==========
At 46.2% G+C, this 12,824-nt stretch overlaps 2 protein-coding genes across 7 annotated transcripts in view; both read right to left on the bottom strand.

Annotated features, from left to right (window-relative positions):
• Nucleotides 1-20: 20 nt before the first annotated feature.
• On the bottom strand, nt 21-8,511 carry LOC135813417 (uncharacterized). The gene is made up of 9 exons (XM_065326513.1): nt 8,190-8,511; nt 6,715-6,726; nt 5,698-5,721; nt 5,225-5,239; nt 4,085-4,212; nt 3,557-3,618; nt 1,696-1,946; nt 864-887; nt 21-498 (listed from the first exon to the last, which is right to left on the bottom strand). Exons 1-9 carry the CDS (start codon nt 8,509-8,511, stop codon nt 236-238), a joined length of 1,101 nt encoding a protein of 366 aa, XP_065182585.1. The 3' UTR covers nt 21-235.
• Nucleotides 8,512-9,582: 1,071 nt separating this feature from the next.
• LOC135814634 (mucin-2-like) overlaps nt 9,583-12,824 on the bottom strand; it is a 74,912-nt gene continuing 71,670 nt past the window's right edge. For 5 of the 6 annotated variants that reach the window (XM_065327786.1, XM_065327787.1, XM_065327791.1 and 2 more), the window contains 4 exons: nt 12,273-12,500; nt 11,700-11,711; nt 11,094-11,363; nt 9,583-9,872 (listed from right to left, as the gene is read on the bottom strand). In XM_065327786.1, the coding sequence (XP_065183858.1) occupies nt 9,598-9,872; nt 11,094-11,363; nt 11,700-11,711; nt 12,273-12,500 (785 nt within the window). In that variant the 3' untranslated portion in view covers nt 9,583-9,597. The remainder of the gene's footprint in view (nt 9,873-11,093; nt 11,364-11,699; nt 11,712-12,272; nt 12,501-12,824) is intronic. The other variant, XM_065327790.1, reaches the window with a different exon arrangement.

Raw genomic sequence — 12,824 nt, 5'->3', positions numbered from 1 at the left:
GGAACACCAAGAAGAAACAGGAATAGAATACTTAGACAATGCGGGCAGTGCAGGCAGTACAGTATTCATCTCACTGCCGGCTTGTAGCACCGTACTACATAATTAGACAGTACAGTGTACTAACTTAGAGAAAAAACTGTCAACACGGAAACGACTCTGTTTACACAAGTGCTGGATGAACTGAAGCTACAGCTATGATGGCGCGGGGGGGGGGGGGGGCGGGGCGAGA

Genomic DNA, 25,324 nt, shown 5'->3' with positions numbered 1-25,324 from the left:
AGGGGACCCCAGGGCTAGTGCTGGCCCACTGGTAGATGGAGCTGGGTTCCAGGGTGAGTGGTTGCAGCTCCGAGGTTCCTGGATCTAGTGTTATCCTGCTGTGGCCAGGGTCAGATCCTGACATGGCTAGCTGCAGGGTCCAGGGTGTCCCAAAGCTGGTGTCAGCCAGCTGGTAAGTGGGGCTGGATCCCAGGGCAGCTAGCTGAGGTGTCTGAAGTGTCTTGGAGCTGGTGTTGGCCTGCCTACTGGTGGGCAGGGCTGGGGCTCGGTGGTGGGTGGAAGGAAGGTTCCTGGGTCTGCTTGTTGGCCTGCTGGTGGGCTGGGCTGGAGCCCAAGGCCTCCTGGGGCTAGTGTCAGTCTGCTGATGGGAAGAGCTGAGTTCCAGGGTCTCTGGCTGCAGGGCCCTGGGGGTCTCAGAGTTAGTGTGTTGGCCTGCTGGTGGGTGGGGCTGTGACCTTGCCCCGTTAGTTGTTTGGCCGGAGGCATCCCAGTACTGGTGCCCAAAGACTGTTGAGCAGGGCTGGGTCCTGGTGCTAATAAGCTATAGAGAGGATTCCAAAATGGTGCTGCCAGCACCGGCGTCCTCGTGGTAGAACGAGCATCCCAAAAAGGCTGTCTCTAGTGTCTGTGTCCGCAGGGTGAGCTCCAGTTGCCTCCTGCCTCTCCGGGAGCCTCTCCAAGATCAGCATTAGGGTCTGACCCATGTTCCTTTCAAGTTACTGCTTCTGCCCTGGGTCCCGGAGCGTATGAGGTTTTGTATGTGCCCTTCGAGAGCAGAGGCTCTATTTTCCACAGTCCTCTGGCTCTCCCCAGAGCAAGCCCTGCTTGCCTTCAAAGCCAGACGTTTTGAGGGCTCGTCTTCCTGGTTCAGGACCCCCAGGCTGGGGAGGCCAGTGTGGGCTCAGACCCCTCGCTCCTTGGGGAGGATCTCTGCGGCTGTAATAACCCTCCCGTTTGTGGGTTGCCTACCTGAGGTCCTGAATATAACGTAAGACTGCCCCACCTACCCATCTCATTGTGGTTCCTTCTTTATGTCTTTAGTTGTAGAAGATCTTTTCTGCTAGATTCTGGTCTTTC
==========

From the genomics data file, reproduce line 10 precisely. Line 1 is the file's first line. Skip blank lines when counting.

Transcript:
AGGGGACCCCAGGGCTAGTGCTGGCCCACTGGTAGATGGAGCTGGGTTCCAGGGTGAGTGGTTGCAGCTCCGAGGTTCCTGGATCTAGTGTTATCCTGCTGTGGCCAGGGTCAGATCCTGACATGGCTAGCTGCAGGGTCCAGGGTGTCCCAAAGCTGGTGTCAGCCAGCTGGTAAGTGGGGCTGGATCCCAGGGCAGCTAGCTGAGGTGTCTGAAGTGTCTTGGAGCTGGTGTTGGCCTGCCTACTGGTGGGCAGGGCTGGGGCTCGGTGGTGGGTGGAAGGAAGGTTCCTGGGTCTGCTTGTTGGCCTGCTGGTGGGCTGGGCTGGAGCCCAAGGCCTCCTGGGGCTAGTGTCAGTCTGCTGATGGGAAGAGCTGAGTTCCAGGGTCTCTGGCTGCAGGGCCCTGGGGGTCTCAGAGTTAGTGTGTTGGCCTGCTGGTGGGTGGGGCTGTGACCTTGCCCCGTTAGTTGTTTGGCCGGAGGCATCCCAGTACTGGTGCCCAAAGACTGTTGAGCAGGGCTGGGTCCTGGTGCTAATAAGCTATAGAGAGGATTCCAAAATGGTGCTGCCAGCACCGGCGTCCTCGTGGTAGAACGAGCATCCCAAAAAGGCTGTCTCTAGTGTCTGTGTCCGCAGGGTGAGCTCCAGTTGCCTCCTGCCTCTCCGGGAGCCTCTCCAAGATCAGCATTAGGGTCTGACCCATGTTCCTTTCAAGTTACTGCTTCTGCCCTGGGTCCCGGAGCGTATGAGGTTTTGTATGTGCCCTTCGAGAGCAGAGGCTCTATTTTCCACAGTCCTCTGGCTCTCCCCAGAGCAAGCCCTGCTTGCCTTCAAAGCCAGACGTTTTGAGGGCTCGTCTTCCTGGTTCAGGACCCCCAGGCTGGGGAGGCCAGTGTGGGCTCAGACCCCTCGCTCCTTGGGGAGGATCTCTGCGGCTGTAATAACCCTCCCGTTTGTGGGTTGCCTACCTGAGGTCCTGAATATAACGTAAGACTGCCCCACCTACCCATCTCATTGTGGTTCCTTCTTTATGTCTTTAGTTGTAGAAGATCTTTTCTGCTAGATTCTGGTCTTTC